To take on the intruder I put down some poison and bought a little nipper mouse trap. The little nipper was invented in 1897 by an ironmonger from Leeds named James Atkinson and his invention worked so perfectly that it is still being used today to exactly the same design. Tens of millions of them have been sold and it continues to dispatch mice with brisk and brutal efficiency. The spring-loaded bar swings down rapidly and with such speed and force when a mouse touches the trip and the design is such that the mouse’s neck or spinal cord will be broken painlessly in an instant. I say painlessly here but never having been caught in a mouse trap myself there is no way I can be absolutely sure of that of course.
One night before going to bed we loaded the trap and left it in the kitchen and sure enough, sometime in the early hours, we were woken by the dreadful snap of what we confident would be a terminal event and we went down to investigate. Well, unfortunately, things hadn’t gone exactly to plan, the trap had gone off sure enough but the killing deed had not been done because the mouse sat there looking completely stunned with a large part of its arse missing where the trap had sliced a portion off. He was quick witted enough to recognise the danger of his situation however and he half hopped, half limped and despite his injury made his getaway into the living room.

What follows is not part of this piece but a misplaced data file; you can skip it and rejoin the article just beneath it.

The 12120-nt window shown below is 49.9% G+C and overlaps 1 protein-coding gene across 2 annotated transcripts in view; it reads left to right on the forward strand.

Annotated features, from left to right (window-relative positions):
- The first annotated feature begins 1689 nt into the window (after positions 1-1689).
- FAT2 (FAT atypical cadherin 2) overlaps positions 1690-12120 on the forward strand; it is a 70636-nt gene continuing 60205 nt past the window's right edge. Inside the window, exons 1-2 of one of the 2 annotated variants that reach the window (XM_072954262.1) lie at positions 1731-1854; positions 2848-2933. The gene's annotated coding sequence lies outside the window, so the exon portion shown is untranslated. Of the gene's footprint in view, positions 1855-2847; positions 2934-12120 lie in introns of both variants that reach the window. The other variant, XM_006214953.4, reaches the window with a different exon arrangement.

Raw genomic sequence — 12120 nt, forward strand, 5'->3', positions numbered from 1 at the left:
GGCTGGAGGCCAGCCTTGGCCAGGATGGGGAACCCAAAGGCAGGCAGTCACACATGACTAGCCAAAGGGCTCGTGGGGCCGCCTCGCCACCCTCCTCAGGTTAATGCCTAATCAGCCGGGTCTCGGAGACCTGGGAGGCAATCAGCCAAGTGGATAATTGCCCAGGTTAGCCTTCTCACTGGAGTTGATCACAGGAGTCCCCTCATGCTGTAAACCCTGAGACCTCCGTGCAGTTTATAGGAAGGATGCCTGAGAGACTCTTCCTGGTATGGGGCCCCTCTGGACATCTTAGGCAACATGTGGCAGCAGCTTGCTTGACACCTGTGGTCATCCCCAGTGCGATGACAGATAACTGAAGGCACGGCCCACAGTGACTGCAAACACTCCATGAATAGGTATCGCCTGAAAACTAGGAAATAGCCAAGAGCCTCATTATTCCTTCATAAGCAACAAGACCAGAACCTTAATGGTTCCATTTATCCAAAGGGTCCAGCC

Kim was screaming and my heart was racing as I chased after it. I don’t know how big game hunters feel when they are stalking prey but there was nothing heroic or noble about this I can tell you. I’m not sure why we are frightened of mice especially when you put things into perspective and consider that the average mouse weighs about 20 grams and I am about 75 kilograms so if I was in the unfortunate position of the mouse and confronted with something to the same larger proportion I’d be looking up at something about 17.5 thousand kilograms which is the equivalent of three fully grown elephants.
I chased it into the bathroom but even with its significant injury I still couldn’t catch the thing and then it darted for the door and because I didn’t want it back in the main part of the house I slammed the door and quite by chance caught it’s head between door and frame and that as they say that was that and the mouse was finally gone. Sadly however there were more so we put down more poison and laid more traps and eventually caught one in the traditional way with instant death in the little nipper and it was then that I understood why so many mouse traps are sold because just like lots of other people I was so squeamish about the corpse that I simply through the whole thing away and bought a new one.
Over the next few months we had to deal with a few more mice that made their way into the house and on one occasion a rat but that is a different story that I will tell later.